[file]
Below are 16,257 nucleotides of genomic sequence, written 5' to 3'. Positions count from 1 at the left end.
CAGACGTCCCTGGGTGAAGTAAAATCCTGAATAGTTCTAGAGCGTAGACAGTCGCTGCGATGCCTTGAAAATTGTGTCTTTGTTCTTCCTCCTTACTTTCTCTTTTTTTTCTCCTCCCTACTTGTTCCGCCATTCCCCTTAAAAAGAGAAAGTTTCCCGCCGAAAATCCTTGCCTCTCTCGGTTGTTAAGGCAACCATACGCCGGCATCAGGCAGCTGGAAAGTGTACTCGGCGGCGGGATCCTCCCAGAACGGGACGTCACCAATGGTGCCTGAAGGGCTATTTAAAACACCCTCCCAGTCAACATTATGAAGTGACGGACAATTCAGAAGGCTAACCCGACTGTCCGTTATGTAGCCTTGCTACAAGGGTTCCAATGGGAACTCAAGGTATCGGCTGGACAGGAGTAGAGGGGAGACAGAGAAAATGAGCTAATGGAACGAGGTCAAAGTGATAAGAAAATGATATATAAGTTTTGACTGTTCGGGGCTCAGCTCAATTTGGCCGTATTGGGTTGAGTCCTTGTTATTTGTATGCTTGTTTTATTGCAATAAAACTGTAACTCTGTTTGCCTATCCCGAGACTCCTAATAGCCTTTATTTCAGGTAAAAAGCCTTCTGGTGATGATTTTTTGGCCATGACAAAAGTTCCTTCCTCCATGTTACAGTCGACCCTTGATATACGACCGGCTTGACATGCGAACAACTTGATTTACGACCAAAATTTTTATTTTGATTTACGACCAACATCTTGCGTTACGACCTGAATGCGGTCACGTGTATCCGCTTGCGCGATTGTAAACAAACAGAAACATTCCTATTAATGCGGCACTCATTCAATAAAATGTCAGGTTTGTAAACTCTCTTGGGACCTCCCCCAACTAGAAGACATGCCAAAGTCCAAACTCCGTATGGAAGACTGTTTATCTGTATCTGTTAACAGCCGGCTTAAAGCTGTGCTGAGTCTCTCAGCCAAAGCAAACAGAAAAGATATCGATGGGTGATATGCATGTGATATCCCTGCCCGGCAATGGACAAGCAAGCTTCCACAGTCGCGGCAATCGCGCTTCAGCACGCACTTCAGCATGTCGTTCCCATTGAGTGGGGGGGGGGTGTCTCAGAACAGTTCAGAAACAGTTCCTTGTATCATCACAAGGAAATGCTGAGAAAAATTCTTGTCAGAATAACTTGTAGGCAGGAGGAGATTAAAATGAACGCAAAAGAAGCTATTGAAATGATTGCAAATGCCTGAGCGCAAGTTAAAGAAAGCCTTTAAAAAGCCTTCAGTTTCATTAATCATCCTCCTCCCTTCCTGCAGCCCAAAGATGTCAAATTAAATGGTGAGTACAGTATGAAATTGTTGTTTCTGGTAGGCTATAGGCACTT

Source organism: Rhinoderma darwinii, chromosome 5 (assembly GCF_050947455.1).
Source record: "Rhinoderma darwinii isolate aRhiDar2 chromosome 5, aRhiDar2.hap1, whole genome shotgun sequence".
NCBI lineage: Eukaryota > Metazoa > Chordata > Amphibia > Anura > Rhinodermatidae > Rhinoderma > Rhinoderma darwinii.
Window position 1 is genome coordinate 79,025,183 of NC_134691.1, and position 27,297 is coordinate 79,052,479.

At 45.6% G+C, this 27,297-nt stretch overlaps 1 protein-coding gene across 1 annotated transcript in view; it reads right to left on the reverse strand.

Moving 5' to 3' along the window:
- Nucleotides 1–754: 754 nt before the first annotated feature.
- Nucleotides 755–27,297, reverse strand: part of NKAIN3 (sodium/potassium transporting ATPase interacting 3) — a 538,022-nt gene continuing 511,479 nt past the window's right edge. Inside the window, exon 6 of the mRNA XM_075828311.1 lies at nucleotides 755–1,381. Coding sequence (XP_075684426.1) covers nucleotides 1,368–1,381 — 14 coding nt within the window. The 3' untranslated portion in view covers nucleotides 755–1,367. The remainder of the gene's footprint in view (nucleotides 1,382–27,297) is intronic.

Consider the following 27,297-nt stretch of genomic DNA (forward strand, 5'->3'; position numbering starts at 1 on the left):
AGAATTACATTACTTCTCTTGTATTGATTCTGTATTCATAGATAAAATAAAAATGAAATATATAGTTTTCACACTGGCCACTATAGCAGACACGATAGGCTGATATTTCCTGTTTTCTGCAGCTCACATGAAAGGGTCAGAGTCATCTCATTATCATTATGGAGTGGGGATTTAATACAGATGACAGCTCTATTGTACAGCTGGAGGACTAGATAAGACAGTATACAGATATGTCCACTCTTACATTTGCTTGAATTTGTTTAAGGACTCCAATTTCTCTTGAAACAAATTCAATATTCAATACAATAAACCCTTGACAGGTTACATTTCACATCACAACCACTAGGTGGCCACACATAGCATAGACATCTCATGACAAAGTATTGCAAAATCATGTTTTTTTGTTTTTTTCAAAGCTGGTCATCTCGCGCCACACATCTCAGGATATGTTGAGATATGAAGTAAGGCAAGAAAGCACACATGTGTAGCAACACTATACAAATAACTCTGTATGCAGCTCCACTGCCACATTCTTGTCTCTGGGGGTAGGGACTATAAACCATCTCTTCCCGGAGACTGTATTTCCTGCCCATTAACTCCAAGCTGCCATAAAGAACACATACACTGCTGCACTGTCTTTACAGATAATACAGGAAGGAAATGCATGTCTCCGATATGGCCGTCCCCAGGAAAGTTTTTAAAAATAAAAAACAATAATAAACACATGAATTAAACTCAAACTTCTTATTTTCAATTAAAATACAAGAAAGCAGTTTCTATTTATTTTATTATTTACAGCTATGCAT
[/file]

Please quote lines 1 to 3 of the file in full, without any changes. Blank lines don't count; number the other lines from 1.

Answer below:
Below are 16,257 nucleotides of genomic sequence, written 5' to 3'. Positions count from 1 at the left end.
CAGACGTCCCTGGGTGAAGTAAAATCCTGAATAGTTCTAGAGCGTAGACAGTCGCTGCGATGCCTTGAAAATTGTGTCTTTGTTCTTCCTCCTTACTTTCTCTTTTTTTTCTCCTCCCTACTTGTTCCGCCATTCCCCTTAAAAAGAGAAAGTTTCCCGCCGAAAATCCTTGCCTCTCTCGGTTGTTAAGGCAACCATACGCCGGCATCAGGCAGCTGGAAAGTGTACTCGGCGGCGGGATCCTCCCAGAACGGGACGTCACCAATGGTGCCTGAAGGGCTATTTAAAACACCCTCCCAGTCAACATTATGAAGTGACGGACAATTCAGAAGGCTAACCCGACTGTCCGTTATGTAGCCTTGCTACAAGGGTTCCAATGGGAACTCAAGGTATCGGCTGGACAGGAGTAGAGGGGAGACAGAGAAAATGAGCTAATGGAACGAGGTCAAAGTGATAAGAAAATGATATATAAGTTTTGACTGTTCGGGGCTCAGCTCAATTTGGCCGTATTGGGTTGAGTCCTTGTTATTTGTATGCTTGTTTTATTGCAATAAAACTGTAACTCTGTTTGCCTATCCCGAGACTCCTAATAGCCTTTATTTCAGGTAAAAAGCCTTCTGGTGATGATTTTTTGGCCATGACAAAAGTTCCTTCCTCCATGTTACAGTCGACCCTTGATATACGACCGGCTTGACATGCGAACAACTTGATTTACGACCAAAATTTTTATTTTGATTTACGACCAACATCTTGCGTTACGACCTGAATGCGGTCACGTGTATCCGCTTGCGCGATTGTAAACAAACAGAAACATTCCTATTAATGCGGCACTCATTCAATAAAATGTCAGGTTTGTAAACTCTCTTGGGACCTCCCCCAACTAGAAGACATGCCAAAGTCCAAACTCCGTATGGAAGACTGTTTATCTGTATCTGTTAACAGCCGGCTTAAAGCTGTGCTGAGTCTCTCAGCCAAAGCAAACAGAAAAGATATCGATGGGTGATATGCATGTGATATCCCTGCCCGGCAATGGACAAGCAAGCTTCCACAGTCGCGGCAATCGCGCTTCAGCACGCACTTCAGCATGTCGTTCCCATTGAGTGGGGGGGGGGTGTCTCAGAACAGTTCAGAAACAGTTCCTTGTATCATCACAAGGAAATGCTGAGAAAAATTCTTGTCAGAATAACTTGTAGGCAGGAGGAGATTAAAATGAACGCAAAAGAAGCTATTGAAATGATTGCAAATGCCTGAGCGCAAGTTAAAGAAAGCCTTTAAAAAGCCTTCAGTTTCATTAATCATCCTCCTCCCTTCCTGCAGCCCAAAGATGTCAAATTAAATGGTGAGTACAGTATGAAATTGTTGTTTCTGGTAGGCTATAGGCACTT

Source organism: Rhinoderma darwinii, chromosome 5 (assembly GCF_050947455.1).